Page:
The Adventures of Jimmie Dale by Frank L. Packard Page 2 of 568
To receive a two weeks' out-of-town visitor's card to the St. James was something to speak about, and men from Chicago, St. Louis, or San Francisco spoke of it with a sort of holier-than-thou air to fellow members of their own exclusive clubs, at home again.
Is there any doubt that Jimmie Dale was a gentleman-an INNATE gentleman? Jimmie Dale's father had been a member of the St. James Club, and one of the largest safe manufacturers of the United States, a prosperous, wealthy man, and at Jimmie Dale's birth he had proposed his son's name for membership.
It took some time to get into the St. James; there was a long waiting list that neither money, influence, nor pull could alter by so much as one iota. Men proposed their sons' names for membership when they were born as religiously as they entered them upon the city's birth register.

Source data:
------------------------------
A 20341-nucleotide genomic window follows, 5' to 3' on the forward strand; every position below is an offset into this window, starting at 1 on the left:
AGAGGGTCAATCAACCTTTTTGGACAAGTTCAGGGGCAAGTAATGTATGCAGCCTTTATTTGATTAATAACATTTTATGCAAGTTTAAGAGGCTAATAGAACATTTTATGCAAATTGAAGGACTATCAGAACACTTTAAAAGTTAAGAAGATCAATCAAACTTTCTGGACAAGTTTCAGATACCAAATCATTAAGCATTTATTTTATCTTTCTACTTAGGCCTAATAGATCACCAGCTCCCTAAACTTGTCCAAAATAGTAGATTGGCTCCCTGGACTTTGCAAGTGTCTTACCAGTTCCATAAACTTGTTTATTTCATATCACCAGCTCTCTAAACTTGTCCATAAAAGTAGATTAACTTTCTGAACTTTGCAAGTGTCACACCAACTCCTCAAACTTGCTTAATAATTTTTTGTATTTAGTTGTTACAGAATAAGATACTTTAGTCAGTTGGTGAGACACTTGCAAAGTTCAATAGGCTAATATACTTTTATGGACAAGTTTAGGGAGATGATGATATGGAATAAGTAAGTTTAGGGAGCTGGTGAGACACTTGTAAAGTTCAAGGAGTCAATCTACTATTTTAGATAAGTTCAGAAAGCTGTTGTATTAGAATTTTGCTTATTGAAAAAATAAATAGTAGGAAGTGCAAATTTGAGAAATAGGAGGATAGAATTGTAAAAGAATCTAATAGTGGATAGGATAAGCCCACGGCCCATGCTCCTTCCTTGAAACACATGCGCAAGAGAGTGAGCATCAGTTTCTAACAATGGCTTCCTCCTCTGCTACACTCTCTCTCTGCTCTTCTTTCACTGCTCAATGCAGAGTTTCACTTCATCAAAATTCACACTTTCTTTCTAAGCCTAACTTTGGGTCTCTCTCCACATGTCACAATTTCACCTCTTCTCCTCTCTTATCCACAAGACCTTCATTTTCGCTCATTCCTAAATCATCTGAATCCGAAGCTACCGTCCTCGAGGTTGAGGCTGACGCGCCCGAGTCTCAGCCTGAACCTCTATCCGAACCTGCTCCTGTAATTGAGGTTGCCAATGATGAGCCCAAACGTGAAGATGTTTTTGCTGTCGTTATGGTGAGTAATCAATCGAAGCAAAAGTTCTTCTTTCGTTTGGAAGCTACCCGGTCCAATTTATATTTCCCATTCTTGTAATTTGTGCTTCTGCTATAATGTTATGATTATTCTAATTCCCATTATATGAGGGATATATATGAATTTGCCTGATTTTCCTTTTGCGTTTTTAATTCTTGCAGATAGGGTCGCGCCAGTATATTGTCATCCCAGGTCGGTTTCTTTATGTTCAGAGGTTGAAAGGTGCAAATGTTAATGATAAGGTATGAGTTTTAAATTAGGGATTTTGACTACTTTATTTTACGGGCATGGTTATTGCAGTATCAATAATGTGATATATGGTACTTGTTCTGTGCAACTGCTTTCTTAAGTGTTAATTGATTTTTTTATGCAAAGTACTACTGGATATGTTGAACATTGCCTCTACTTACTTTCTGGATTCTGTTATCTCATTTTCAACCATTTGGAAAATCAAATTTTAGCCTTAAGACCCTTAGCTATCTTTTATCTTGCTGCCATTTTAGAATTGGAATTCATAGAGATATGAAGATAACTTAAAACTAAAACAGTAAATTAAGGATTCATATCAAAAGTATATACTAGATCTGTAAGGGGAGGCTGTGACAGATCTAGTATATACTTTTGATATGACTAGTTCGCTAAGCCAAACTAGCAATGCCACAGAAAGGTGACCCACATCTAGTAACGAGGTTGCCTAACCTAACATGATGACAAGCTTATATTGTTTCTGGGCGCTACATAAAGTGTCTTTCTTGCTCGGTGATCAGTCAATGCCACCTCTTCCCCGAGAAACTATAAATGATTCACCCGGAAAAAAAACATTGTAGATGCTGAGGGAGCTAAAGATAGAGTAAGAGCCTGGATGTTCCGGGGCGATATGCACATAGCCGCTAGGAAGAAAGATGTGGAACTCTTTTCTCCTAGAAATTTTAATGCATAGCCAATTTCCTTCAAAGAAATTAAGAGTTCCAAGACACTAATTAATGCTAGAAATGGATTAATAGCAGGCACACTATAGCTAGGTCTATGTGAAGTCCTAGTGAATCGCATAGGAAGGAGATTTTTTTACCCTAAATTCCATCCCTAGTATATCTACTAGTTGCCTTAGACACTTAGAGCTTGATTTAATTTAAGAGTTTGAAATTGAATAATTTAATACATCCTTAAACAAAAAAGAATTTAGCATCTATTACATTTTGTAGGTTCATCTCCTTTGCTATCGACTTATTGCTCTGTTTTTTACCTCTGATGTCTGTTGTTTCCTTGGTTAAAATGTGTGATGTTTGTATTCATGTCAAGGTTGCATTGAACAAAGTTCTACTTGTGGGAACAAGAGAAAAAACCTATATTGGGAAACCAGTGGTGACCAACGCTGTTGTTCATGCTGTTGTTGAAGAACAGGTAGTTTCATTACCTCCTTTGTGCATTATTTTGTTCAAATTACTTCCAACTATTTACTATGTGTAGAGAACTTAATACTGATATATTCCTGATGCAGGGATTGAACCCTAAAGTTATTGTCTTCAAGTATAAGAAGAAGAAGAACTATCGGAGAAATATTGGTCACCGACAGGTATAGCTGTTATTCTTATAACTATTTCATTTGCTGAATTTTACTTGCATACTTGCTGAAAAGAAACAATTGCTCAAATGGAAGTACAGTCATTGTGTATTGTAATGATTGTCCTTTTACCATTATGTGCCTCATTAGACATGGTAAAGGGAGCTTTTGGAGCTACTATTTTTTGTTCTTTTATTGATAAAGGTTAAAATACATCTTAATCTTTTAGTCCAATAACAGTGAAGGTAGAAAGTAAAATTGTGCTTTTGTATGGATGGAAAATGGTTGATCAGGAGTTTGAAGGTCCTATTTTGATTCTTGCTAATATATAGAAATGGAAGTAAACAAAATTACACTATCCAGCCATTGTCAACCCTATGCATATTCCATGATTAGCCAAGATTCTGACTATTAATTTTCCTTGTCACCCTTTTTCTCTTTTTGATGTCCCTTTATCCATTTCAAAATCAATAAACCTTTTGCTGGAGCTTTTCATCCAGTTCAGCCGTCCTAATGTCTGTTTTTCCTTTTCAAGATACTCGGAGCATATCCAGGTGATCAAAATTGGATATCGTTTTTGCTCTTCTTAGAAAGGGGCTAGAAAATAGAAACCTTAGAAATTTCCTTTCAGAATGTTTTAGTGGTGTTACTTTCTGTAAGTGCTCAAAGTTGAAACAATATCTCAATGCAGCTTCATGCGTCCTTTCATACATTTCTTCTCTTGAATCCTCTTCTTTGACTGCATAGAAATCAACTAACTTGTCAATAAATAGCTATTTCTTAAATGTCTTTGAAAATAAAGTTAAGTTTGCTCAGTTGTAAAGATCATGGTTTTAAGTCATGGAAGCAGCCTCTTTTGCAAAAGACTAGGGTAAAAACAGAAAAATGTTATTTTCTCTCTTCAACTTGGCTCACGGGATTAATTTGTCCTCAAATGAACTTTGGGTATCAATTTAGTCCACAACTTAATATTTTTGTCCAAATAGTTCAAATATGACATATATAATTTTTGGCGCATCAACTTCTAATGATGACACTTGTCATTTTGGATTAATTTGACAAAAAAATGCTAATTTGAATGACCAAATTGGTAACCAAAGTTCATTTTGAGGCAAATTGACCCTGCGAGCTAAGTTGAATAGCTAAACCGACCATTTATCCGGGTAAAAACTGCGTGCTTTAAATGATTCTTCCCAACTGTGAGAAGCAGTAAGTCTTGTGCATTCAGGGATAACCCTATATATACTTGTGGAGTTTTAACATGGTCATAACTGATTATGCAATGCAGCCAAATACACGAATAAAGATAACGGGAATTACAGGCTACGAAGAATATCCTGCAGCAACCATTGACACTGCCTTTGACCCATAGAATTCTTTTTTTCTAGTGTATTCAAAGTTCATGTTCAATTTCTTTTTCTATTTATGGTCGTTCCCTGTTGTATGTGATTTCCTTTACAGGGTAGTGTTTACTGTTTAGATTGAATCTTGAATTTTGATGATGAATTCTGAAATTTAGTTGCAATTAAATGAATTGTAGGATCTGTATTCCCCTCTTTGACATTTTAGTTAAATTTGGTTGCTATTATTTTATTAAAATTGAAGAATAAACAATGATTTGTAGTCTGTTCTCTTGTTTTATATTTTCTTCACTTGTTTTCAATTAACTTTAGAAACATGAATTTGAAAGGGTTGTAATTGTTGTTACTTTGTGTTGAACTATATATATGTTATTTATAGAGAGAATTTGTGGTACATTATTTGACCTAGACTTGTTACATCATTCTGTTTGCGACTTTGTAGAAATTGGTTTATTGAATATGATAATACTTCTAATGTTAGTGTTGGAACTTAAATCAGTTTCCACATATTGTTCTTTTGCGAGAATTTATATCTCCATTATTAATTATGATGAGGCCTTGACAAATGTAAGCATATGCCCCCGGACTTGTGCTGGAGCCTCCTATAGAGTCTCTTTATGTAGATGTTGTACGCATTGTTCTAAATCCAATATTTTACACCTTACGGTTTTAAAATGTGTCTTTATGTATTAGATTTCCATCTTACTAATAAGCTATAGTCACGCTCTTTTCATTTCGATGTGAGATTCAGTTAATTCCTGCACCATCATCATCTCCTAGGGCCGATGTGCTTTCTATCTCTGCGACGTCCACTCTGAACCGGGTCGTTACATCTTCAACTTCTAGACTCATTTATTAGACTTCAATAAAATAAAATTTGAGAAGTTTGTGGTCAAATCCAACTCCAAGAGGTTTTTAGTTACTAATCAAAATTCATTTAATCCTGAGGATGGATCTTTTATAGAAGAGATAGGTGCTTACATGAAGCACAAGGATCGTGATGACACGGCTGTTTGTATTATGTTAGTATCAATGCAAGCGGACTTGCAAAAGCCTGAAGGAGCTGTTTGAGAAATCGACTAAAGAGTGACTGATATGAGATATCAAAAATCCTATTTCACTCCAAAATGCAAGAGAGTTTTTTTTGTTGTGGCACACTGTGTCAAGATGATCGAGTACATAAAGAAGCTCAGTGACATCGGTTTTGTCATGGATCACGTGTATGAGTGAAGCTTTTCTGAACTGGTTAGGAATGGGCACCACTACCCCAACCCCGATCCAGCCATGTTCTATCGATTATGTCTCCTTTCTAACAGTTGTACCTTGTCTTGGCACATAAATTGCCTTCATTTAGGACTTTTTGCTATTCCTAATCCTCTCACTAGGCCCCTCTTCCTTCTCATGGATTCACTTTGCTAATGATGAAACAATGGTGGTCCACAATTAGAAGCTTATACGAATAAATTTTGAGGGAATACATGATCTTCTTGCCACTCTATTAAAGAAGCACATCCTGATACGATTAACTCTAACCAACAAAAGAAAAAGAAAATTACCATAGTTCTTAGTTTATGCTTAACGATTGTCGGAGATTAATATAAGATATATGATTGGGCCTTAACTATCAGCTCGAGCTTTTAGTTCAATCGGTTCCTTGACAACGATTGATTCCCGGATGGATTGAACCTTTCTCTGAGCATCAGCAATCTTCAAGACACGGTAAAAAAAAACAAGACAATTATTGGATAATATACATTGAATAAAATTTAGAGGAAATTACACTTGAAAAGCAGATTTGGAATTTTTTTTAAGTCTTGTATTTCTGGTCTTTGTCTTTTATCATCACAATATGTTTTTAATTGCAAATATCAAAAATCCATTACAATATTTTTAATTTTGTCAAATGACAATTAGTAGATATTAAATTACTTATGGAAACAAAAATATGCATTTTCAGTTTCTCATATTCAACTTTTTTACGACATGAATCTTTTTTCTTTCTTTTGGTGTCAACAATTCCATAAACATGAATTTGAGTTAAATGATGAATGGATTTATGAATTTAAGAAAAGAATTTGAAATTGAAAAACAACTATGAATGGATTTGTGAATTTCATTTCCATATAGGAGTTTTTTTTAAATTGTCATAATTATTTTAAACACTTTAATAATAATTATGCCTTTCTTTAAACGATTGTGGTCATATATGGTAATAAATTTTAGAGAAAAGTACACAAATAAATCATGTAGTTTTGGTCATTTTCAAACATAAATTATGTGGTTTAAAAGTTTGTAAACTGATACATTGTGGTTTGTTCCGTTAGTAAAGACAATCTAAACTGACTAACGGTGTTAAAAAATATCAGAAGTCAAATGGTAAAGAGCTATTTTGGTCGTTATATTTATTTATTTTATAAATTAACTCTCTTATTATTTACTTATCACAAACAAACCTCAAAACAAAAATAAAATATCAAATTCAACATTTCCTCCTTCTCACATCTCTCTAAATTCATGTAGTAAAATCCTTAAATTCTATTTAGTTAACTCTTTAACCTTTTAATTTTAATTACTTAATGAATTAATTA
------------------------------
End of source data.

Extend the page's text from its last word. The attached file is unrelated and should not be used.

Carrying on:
At twenty-one Jimmie Dale was elected to membership; and, incidentally, that same year, graduated from Harvard. It was Mr. Dale's desire that his son should enter the business and learn it from the ground up, and Jimmie Dale, for four years thereafter, had followed his father's wishes. Then his father died.
Jimmie Dale had leanings toward more artistic pursuits than business. He was credited with sketching a little, writing a little; and he was credited with having received a very snug amount from the combine to which he sold out his safe-manufacturing interests.
He lived a bachelor life-his mother had been dead many years-in the house that his father had left him on Riverside Drive, kept a car or two and enough servants to run his menage smoothly, and serve a dinner exquisitely when he felt hospitably inclined.